Every quarter, the Bank of Canada conducts quarterly consultations with businesses across Canada, referred to as the Business Outlook Survey (BOS). A principal-component analysis conducted by Pichette and Rennison (2011) led to the development of the BOS indicator, which summarizes survey results and is used by the Bank as a gauge of overall business sentiment.
This study provides insight into the costs of cash, debit card and credit card payments made at the point of sale in Canada in 2014. For each payment method, it examines the total resource costs, which capture the overall use of resources by society as a whole.
This paper investigates how a low or negative overnight interest rate might affect the Canadian repo markets. The main conclusion is that the repo market for general collateral will continue to function effectively.
Canadian exports have often disappointed since the Great Recession. The apparent disconnect between exports and the Bank of Canada’s current measure of foreign demand has created an impetus to search for an alternative.
Digital currencies have attracted strong interest in recent years and have the potential to become widely adopted for use in making payments. Public authorities and central banks around the world are closely monitoring developments in digital currencies and studying their implications for the economy, the financial system and central banks.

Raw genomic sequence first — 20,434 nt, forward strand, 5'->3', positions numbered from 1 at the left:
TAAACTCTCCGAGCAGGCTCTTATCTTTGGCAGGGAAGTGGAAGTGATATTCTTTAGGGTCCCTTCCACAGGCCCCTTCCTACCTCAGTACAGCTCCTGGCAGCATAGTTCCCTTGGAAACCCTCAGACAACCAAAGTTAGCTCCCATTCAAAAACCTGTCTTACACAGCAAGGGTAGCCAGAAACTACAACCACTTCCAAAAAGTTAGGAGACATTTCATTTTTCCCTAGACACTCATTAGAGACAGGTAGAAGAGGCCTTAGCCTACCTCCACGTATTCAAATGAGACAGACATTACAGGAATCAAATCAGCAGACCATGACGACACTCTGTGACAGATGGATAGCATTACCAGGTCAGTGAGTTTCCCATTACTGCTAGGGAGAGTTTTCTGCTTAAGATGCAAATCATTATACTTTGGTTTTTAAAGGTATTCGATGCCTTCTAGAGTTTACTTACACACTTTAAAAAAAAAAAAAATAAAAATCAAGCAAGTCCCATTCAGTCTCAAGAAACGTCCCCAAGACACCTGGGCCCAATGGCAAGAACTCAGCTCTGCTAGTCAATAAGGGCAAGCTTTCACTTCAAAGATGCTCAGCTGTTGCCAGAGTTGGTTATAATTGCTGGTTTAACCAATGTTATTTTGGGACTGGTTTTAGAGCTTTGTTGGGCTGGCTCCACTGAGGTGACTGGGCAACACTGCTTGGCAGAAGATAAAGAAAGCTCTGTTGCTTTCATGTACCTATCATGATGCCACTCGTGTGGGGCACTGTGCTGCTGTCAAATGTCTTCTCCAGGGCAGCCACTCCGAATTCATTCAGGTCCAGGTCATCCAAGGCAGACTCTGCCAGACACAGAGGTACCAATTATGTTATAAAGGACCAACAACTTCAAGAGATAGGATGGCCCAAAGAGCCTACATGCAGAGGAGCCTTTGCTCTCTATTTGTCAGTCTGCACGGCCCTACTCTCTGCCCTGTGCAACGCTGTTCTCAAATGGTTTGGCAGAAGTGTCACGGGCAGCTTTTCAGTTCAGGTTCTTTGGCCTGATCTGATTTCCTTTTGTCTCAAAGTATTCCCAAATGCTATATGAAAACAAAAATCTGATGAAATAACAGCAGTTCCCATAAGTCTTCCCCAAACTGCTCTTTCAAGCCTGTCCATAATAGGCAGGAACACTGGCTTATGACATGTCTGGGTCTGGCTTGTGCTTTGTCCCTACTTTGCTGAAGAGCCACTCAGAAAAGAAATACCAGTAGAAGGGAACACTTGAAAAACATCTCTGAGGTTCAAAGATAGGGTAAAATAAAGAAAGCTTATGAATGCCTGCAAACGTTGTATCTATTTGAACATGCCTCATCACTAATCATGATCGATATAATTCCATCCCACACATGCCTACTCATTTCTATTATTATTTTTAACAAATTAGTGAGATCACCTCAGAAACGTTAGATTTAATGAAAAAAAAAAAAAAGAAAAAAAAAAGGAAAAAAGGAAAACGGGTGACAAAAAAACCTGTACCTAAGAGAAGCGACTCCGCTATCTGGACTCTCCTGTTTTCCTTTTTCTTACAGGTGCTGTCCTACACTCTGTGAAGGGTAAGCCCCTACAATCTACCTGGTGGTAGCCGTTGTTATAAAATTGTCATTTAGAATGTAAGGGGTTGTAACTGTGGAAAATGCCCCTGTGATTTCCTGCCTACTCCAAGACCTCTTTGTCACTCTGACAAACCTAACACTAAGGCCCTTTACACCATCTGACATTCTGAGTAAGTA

Information technology (IT) is an increasingly integral part of everyday business and personal life reflecting the ongoing and accelerating digital transformation of the economy. In this paper, we present information gathered from a survey with export-oriented firms in the Canadian IT service industry and consultations with industry associations aimed at shedding light on this small but highly dynamic sector.
In this paper we explore the nexus between cross-border trade integration and monetary policy. We first review the evidence that trade liberalization has increased the degree of integration in North America and conclude that, while robust structural inferences remain elusive, there is sufficient supporting evidence for central banks to treat the issue seriously.
BIS interbank lending data show that the Great Recession generated large and persistent changes in the international interbank lending positions of various countries. The main objective of this study is to understand the role of changes in international interbank credit flows in transmitting shocks across borders.
This paper proposes a practical approach to address the procyclicality of initial margin at central counterparties (CCPs) that can work even in periods of extreme stress. The approach allows CCPs to limit the speed of margin increases resulting from spikes in market volatility.